Last updated: 12 December, 2012

Sakharov prize honours those standing up for better Iran

The European Parliament roundly condemned Iran as it awarded its prestigious Sakharov prize Wednesday to lawyer Nasrin Sotoudeh and film-maker Jafar Panahi, who are both detained back home.

“The European Parliament is honouring these two people who are standing up for a better Iran,” said parliament president Martin Schulz, calling for their immediate and unconditional release.

Iran “should know this institution stands on the side of those repressed by this regime,” he said. “The Iranian people have earned the right to a regime that respects human rights and that is different to this regime”.

Neither Panahi, currently under house arrest, nor Sotoudeh, who was thrown behind bars in August 2010, were able to collect the 50,000-euro ($65,000) prize, whose past winners include Nelson Mandela and Kofi Annan.

Sotoudeh, a 47-year-old mother of two, is a leading rights campaigner known for representing opposition activists and juveniles facing the death penalty.

After being sentenced to 11 years in January 2011 and banned from practising law for conspiring against state security, she launched a hunger strike in October to protest at her prison conditions and harassment against her family.

She ended the protest on Tuesday after 49 days, according to an Iranian lawmaker.

Panahi, 52, has been repeatedly acclaimed at major international festivals for gritty and socially critical movies that are banned in Iran.

He was arrested for a documentary he tried to make on the unrest following the 2009 election and after being placed under house arrest and banned from making films for 20 years. He was later sentenced to jail for six years but remains detained at home for the moment.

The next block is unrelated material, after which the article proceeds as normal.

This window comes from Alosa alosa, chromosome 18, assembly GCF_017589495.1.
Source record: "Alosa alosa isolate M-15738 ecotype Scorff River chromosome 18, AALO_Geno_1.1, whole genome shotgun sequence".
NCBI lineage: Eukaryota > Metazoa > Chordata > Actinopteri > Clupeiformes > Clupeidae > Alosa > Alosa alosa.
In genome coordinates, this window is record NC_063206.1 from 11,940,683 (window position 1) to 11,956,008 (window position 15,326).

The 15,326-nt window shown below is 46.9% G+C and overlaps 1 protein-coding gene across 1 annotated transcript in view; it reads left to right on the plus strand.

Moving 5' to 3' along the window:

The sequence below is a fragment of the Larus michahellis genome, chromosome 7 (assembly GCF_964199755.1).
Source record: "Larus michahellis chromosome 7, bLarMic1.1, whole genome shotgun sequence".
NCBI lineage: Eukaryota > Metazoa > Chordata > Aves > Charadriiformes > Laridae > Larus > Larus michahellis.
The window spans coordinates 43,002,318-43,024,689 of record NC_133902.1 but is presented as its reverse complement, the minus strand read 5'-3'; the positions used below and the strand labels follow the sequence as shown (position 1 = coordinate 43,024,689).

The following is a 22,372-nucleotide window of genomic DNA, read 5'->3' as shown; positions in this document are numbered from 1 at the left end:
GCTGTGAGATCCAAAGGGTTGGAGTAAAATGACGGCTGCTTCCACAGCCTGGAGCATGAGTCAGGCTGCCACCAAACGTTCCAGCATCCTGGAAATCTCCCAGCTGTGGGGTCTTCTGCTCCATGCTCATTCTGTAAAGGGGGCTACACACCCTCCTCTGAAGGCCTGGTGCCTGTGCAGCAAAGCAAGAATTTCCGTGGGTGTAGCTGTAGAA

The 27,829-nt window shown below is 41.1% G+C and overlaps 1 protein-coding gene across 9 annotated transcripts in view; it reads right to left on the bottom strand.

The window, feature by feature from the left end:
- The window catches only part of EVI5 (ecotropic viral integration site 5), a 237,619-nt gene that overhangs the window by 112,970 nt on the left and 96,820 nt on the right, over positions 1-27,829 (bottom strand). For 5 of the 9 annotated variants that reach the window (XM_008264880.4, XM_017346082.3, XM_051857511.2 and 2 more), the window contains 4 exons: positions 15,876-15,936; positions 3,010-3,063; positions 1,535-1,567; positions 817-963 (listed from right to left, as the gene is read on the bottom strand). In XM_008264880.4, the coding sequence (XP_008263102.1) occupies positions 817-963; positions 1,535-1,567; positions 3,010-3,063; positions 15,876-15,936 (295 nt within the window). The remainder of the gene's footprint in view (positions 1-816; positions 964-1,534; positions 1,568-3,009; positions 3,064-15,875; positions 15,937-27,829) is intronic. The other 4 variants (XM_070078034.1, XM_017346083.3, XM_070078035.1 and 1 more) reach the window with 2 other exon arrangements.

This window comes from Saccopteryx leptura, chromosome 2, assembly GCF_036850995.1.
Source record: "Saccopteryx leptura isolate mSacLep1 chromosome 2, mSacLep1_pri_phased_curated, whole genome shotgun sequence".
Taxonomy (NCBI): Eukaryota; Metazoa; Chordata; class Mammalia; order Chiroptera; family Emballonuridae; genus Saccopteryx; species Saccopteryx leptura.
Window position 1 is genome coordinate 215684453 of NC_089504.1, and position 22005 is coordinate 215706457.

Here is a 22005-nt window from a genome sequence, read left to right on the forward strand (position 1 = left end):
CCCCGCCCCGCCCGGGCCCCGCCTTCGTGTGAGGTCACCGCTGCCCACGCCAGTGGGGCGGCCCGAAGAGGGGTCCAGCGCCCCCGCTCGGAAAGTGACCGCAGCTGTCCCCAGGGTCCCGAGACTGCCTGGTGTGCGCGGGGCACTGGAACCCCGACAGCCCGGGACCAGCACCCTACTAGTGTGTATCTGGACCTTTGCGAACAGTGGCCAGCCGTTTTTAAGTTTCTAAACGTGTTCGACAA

“There is no accountability in this country,” said Schulz, speaking before two empty chairs symbolising the plight of the Iranian prize-winners.

Panahi, who was represented by his daughter Solmaz and Franco-Greek film-maker Costa-Gavras, was “an exceptional talent” who “never chose the easy route,” Shulz said.

Sotoudeh, who was represented by Iranian Nobel peace laureate Shirin Ebadi, was a “brave and creative” rights fighter. “Free her immediately and without condition from this shameful imprisonment.”

In written acceptance speeches, Sotoudeh said: “I have only one dream: the dream of the realisation of justice and I believe that this dream will be realised in my country, by juridical independence.”

Panahi asked “Why do the governments, the almighty and powerful, become more intolerant every day? History is the narrative of the few, making the lives of the many miserable, while using the most unacceptable excuses: difference of sex, language, religion or political ideas.”